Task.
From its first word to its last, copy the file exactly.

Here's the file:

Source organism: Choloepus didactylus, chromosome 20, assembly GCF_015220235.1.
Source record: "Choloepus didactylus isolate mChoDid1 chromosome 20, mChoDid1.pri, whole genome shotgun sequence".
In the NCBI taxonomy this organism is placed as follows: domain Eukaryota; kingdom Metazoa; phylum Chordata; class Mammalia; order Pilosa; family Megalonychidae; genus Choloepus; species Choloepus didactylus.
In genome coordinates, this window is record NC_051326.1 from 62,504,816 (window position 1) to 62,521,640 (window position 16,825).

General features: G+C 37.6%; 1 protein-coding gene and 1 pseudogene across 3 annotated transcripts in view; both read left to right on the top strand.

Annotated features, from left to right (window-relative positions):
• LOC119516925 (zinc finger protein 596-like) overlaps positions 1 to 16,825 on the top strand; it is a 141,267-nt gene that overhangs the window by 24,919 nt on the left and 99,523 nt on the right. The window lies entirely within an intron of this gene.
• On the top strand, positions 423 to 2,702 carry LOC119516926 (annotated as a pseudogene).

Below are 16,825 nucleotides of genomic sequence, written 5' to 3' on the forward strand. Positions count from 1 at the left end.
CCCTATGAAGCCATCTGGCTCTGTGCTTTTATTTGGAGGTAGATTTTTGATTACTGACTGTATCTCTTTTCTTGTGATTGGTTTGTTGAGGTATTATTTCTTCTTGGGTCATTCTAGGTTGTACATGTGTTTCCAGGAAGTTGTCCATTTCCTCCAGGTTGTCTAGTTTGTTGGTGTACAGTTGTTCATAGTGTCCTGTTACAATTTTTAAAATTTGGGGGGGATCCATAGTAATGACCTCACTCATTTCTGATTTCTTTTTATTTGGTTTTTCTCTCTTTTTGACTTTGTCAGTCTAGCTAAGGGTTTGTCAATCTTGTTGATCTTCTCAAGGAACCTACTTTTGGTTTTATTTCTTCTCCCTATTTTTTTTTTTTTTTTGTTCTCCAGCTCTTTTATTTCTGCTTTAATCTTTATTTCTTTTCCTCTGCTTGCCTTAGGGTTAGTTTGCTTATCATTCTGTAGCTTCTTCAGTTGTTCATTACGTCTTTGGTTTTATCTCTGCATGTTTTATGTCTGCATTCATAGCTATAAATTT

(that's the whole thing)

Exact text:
Source organism: Choloepus didactylus, chromosome 20, assembly GCF_015220235.1.
Source record: "Choloepus didactylus isolate mChoDid1 chromosome 20, mChoDid1.pri, whole genome shotgun sequence".
In the NCBI taxonomy this organism is placed as follows: domain Eukaryota; kingdom Metazoa; phylum Chordata; class Mammalia; order Pilosa; family Megalonychidae; genus Choloepus; species Choloepus didactylus.
In genome coordinates, this window is record NC_051326.1 from 62,504,816 (window position 1) to 62,521,640 (window position 16,825).

General features: G+C 37.6%; 1 protein-coding gene and 1 pseudogene across 3 annotated transcripts in view; both read left to right on the top strand.

Annotated features, from left to right (window-relative positions):
• LOC119516925 (zinc finger protein 596-like) overlaps positions 1 to 16,825 on the top strand; it is a 141,267-nt gene that overhangs the window by 24,919 nt on the left and 99,523 nt on the right. The window lies entirely within an intron of this gene.
• On the top strand, positions 423 to 2,702 carry LOC119516926 (annotated as a pseudogene).

Below are 16,825 nucleotides of genomic sequence, written 5' to 3' on the forward strand. Positions count from 1 at the left end.
CCCTATGAAGCCATCTGGCTCTGTGCTTTTATTTGGAGGTAGATTTTTGATTACTGACTGTATCTCTTTTCTTGTGATTGGTTTGTTGAGGTATTATTTCTTCTTGGGTCATTCTAGGTTGTACATGTGTTTCCAGGAAGTTGTCCATTTCCTCCAGGTTGTCTAGTTTGTTGGTGTACAGTTGTTCATAGTGTCCTGTTACAATTTTTAAAATTTGGGGGGGATCCATAGTAATGACCTCACTCATTTCTGATTTCTTTTTATTTGGTTTTTCTCTCTTTTTGACTTTGTCAGTCTAGCTAAGGGTTTGTCAATCTTGTTGATCTTCTCAAGGAACCTACTTTTGGTTTTATTTCTTCTCCCTATTTTTTTTTTTTTTTTGTTCTCCAGCTCTTTTATTTCTGCTTTAATCTTTATTTCTTTTCCTCTGCTTGCCTTAGGGTTAGTTTGCTTATCATTCTGTAGCTTCTTCAGTTGTTCATTACGTCTTTGGTTTTATCTCTGCATGTTTTATGTCTGCATTCATAGCTATAAATTT